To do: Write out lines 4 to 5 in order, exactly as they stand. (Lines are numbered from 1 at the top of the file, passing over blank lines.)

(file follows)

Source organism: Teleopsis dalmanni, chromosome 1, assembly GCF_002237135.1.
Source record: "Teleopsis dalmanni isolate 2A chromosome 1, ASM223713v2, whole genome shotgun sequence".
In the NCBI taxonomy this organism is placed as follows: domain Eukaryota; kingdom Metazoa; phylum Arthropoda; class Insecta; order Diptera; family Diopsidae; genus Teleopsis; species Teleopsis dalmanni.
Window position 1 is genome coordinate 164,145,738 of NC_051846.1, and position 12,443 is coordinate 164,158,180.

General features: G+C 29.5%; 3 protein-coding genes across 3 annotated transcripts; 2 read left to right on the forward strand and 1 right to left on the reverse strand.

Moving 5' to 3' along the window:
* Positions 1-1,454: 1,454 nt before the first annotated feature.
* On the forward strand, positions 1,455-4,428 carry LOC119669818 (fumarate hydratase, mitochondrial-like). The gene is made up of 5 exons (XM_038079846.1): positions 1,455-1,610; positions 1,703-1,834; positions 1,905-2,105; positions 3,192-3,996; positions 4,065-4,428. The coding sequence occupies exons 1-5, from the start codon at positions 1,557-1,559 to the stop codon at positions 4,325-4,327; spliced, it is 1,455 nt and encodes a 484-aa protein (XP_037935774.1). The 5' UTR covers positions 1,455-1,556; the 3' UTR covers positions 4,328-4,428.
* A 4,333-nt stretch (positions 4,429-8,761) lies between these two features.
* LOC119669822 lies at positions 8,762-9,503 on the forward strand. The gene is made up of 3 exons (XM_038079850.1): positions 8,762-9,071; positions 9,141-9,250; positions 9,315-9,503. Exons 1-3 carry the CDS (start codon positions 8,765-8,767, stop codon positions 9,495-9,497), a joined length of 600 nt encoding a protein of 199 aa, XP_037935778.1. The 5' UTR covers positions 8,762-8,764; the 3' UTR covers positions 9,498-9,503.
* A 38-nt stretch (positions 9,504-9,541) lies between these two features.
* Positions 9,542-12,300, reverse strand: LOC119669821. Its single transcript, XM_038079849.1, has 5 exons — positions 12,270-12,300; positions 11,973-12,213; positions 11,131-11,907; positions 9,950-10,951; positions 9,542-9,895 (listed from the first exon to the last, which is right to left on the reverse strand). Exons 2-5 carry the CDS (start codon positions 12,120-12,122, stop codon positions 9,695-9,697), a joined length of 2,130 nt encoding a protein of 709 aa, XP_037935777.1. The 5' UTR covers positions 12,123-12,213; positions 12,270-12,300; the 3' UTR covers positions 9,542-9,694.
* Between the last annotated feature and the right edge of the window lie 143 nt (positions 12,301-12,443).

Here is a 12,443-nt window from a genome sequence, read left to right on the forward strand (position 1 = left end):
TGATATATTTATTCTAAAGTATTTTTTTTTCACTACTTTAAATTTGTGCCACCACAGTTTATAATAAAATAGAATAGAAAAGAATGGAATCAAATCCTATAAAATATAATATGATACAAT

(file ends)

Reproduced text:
Window position 1 is genome coordinate 164,145,738 of NC_051846.1, and position 12,443 is coordinate 164,158,180.

General features: G+C 29.5%; 3 protein-coding genes across 3 annotated transcripts; 2 read left to right on the forward strand and 1 right to left on the reverse strand.